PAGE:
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Stop PropagHate at SemEval-2019 Tasks 5 and 6: Are abusive language classification results reproducible?
Paula Fortuna | Juan Soler-Company | Sérgio Nunes
Proceedings of the 13th International Workshop on Semantic Evaluation

This paper summarizes the participation of Stop PropagHate team at SemEval 2019. Our approach is based on replicating one of the most relevant works on the literature, using word embeddings and LSTM. After circumventing some of the problems of the original code, we found poor results when applying it to the HatEval contest (F1=0.45). We think this is due mainly to inconsistencies in the data of this contest. Finally, for the OffensEval the classifier performed well (F1=0.74), proving to have a better performance for offense detection than for hate speech.

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A Hierarchically-Labeled Portuguese Hate Speech Dataset
Paula Fortuna | João Rocha da Silva | Juan Soler-Company | Leo Wanner | Sérgio Nunes
Proceedings of the Third Workshop on Abusive Language Online

Over the past years, the amount of online offensive speech has been growing steadily. To successfully cope with it, machine learning are applied. However, ML-based techniques require sufficiently large annotated datasets. In the last years, different datasets were published, mainly for English. In this paper, we present a new dataset for Portuguese, which has not been in focus so far. The dataset is composed of 5,668 tweets. For its annotation, we defined two different schemes used by annotators with different levels of expertise. Firstly, non-experts annotated the tweets with binary labels (‘hate’ vs. ‘no-hate’). Secondly, expert annotators classified the tweets following a fine-grained hierarchical multiple label scheme with 81 hate speech categories in total. The inter-annotator agreement varied from category to category, which reflects the insight that some types of hate speech are more subtle than others and that their detection depends on personal perception. This hierarchical annotation scheme is the main contribution of the presented work, as it facilitates the identification of different types of hate speech and their intersections. To demonstrate the usefulness of our dataset, we carried a baseline classification experiment with pre-trained word embeddings and LSTM on the binary classified data, with a state-of-the-art outcome.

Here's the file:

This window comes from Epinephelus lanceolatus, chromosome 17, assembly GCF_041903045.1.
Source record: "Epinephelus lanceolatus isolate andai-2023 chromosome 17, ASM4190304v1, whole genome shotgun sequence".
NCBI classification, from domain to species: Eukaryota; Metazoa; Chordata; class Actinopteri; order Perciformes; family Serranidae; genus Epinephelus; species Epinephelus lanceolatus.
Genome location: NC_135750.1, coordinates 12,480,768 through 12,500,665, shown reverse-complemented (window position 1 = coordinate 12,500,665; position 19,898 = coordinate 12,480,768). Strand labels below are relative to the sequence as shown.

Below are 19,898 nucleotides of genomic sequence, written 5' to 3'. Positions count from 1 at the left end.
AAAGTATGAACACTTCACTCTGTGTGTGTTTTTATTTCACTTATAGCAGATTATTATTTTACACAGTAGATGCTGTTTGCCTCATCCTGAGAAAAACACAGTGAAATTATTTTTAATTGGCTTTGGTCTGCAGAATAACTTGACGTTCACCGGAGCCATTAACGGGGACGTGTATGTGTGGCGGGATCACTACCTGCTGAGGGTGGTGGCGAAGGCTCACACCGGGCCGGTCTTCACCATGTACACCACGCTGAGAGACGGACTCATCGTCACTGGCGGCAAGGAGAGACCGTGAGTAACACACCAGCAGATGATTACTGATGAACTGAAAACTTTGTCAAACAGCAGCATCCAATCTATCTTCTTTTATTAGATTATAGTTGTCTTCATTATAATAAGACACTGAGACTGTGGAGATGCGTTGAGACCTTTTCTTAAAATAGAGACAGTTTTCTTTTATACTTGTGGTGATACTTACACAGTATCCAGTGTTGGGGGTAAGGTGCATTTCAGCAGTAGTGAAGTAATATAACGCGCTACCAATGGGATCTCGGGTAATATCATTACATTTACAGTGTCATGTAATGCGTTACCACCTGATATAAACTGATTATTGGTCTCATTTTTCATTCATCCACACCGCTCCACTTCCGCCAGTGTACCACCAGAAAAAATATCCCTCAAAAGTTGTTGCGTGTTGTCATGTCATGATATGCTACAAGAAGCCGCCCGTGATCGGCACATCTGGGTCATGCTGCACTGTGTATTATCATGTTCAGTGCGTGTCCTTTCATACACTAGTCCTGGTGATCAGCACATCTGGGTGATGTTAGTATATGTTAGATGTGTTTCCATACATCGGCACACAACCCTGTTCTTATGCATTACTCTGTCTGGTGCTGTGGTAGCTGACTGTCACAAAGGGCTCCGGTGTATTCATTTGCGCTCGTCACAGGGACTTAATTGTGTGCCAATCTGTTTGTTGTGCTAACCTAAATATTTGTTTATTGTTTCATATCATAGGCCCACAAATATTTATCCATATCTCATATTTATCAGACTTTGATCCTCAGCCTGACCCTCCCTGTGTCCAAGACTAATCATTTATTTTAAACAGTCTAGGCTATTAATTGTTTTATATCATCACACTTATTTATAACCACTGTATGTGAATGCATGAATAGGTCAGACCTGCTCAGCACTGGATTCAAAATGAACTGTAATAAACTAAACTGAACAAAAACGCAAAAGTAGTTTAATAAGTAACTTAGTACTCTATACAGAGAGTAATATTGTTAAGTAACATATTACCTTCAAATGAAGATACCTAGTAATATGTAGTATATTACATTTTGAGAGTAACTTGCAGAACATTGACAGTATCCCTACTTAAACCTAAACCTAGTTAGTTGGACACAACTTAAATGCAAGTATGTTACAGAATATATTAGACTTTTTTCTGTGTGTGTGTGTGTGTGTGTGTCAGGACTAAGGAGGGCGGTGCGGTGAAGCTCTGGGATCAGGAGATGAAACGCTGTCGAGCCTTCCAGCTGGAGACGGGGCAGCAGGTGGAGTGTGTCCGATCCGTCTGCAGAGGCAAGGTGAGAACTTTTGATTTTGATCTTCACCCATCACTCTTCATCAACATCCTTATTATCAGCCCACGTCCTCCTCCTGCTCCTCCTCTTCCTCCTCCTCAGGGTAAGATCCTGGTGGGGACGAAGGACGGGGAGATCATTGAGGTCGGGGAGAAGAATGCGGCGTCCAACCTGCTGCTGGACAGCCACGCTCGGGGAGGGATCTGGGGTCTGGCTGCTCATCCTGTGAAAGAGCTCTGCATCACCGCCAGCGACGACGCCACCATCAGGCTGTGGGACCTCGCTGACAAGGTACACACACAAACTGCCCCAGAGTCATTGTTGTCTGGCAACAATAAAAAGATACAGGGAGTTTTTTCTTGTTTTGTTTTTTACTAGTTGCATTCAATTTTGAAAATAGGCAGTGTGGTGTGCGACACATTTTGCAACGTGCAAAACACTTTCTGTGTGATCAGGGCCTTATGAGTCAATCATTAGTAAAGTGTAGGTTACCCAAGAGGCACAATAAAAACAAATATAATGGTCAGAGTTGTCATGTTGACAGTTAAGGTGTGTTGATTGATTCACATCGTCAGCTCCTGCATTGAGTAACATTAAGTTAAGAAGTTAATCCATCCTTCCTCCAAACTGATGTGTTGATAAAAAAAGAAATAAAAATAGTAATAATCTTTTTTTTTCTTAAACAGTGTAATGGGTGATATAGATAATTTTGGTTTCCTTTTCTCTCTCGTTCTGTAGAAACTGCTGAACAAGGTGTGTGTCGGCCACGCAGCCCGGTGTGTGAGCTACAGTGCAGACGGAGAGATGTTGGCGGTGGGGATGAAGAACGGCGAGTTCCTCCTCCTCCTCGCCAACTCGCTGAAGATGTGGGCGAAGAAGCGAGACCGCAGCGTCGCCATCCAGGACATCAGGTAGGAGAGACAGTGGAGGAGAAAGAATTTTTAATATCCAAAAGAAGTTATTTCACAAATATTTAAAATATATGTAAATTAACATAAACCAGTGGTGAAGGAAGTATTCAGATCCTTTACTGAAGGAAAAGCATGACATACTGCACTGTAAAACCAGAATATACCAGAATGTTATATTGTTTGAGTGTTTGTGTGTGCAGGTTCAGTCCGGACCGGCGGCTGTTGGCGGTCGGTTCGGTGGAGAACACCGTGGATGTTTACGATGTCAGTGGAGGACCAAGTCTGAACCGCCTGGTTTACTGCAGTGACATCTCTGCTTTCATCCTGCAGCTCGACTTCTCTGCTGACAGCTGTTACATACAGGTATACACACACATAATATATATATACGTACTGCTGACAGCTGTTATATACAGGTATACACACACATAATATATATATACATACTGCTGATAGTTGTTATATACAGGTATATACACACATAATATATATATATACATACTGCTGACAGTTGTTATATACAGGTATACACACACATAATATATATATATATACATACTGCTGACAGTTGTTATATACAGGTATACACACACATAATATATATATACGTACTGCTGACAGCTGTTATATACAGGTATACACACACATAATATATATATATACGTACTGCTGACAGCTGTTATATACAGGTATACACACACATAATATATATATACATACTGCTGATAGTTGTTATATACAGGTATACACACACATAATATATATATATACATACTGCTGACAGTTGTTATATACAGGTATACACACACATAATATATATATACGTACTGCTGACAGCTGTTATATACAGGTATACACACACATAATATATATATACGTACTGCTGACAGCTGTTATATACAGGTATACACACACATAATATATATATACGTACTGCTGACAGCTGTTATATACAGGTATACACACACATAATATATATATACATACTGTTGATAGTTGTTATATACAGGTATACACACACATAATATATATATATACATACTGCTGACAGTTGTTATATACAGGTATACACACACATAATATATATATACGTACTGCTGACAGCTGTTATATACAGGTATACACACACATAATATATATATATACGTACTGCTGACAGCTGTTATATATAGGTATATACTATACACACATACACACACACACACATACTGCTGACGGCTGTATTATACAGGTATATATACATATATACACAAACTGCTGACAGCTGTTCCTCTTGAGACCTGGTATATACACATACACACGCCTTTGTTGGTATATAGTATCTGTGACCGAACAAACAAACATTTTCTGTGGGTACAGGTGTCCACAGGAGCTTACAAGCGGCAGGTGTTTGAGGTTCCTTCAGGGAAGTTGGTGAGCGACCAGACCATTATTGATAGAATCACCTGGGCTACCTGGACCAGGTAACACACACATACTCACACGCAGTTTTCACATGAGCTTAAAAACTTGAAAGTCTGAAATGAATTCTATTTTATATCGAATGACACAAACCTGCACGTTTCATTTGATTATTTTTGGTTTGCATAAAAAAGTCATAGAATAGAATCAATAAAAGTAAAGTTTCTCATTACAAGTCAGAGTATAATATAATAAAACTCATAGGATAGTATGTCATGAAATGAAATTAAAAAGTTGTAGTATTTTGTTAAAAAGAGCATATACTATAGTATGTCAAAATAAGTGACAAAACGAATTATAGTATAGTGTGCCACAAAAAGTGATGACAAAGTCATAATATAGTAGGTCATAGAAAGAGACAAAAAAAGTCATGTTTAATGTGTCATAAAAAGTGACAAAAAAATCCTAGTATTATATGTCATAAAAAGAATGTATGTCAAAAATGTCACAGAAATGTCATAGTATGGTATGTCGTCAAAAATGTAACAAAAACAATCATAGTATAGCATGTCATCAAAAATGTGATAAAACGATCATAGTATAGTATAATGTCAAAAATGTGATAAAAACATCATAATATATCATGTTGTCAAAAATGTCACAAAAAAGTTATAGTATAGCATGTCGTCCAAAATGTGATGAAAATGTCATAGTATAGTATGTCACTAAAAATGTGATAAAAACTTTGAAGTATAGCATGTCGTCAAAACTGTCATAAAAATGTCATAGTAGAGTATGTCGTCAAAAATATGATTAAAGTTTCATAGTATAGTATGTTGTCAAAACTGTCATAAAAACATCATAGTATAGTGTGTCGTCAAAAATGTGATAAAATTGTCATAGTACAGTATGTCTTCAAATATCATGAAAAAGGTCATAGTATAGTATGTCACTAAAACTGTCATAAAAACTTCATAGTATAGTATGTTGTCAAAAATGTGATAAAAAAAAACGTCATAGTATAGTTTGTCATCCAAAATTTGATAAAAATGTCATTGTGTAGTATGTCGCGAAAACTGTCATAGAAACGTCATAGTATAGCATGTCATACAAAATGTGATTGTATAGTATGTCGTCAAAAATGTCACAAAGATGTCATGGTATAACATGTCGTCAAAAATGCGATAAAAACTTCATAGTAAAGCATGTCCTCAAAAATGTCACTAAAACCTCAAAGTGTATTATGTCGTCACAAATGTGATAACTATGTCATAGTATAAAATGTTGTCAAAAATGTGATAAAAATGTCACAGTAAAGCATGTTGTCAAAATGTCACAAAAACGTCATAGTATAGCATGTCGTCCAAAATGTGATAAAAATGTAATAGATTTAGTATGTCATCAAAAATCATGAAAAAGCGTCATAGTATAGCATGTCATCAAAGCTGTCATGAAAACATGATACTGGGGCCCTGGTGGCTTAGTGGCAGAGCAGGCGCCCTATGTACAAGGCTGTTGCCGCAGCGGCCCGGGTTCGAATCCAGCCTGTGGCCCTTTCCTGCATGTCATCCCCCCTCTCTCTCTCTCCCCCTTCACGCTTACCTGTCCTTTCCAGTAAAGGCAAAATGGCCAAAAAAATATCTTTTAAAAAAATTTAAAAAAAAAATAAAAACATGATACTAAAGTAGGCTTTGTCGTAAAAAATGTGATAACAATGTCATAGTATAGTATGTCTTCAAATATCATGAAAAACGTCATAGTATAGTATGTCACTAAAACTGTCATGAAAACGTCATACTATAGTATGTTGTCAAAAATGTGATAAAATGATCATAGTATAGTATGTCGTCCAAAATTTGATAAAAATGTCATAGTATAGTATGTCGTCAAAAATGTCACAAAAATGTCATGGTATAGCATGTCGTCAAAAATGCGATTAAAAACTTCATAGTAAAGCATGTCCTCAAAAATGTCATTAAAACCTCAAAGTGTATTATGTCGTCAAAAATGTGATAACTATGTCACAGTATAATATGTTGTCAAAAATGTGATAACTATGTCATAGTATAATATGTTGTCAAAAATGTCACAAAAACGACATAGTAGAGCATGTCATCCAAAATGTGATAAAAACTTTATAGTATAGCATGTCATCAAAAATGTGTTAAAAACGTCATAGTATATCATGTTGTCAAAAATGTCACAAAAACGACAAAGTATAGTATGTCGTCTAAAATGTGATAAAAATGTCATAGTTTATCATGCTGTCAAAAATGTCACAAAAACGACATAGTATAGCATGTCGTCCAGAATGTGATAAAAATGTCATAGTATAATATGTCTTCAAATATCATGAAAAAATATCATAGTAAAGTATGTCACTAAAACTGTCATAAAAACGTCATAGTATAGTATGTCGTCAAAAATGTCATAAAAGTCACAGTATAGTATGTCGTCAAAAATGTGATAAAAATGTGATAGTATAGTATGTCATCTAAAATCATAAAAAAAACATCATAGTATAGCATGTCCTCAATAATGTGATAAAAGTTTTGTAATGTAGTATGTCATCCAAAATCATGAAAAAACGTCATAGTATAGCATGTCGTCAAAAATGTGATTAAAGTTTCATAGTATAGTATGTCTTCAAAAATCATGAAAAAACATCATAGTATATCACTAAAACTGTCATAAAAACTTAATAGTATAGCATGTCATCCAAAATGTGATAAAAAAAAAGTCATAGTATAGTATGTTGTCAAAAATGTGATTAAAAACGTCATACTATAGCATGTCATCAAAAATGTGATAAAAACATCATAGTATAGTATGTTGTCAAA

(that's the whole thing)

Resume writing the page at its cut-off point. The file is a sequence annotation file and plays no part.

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Merging Datasets for Aggressive Text Identification
Paula Fortuna | José Ferreira | Luiz Pires | Guilherme Routar | Sérgio Nunes
Proceedings of the First Workshop on Trolling, Aggression and Cyberbullying (TRAC-2018)

This paper presents the approach of the team “groutar” to the shared task on Aggression Identification, considering the test sets in English, both from Facebook and general Social Media. This experiment aims to test the effect of merging new datasets in the performance of classification models. We followed a standard machine learning approach with training, validation, and testing phases, and considered features such as part-of-speech, frequencies of insults, punctuation, sentiment, and capitalization. In terms of algorithms, we experimented with Boosted Logistic Regression, Multi-Layer Perceptron, Parallel Random Forest and eXtreme Gradient Boosting. One question appearing was how to merge datasets using different classification systems (e.g. aggression vs. toxicity). Other issue concerns the possibility to generalize models and apply them to data from different social networks. Regarding these, we merged two datasets, and the results showed that training with similar data is an advantage in the classification of social networks data. However, adding data from different platforms, allowed slightly better results in both Facebook and Social Media, indicating that more generalized models can be an advantage.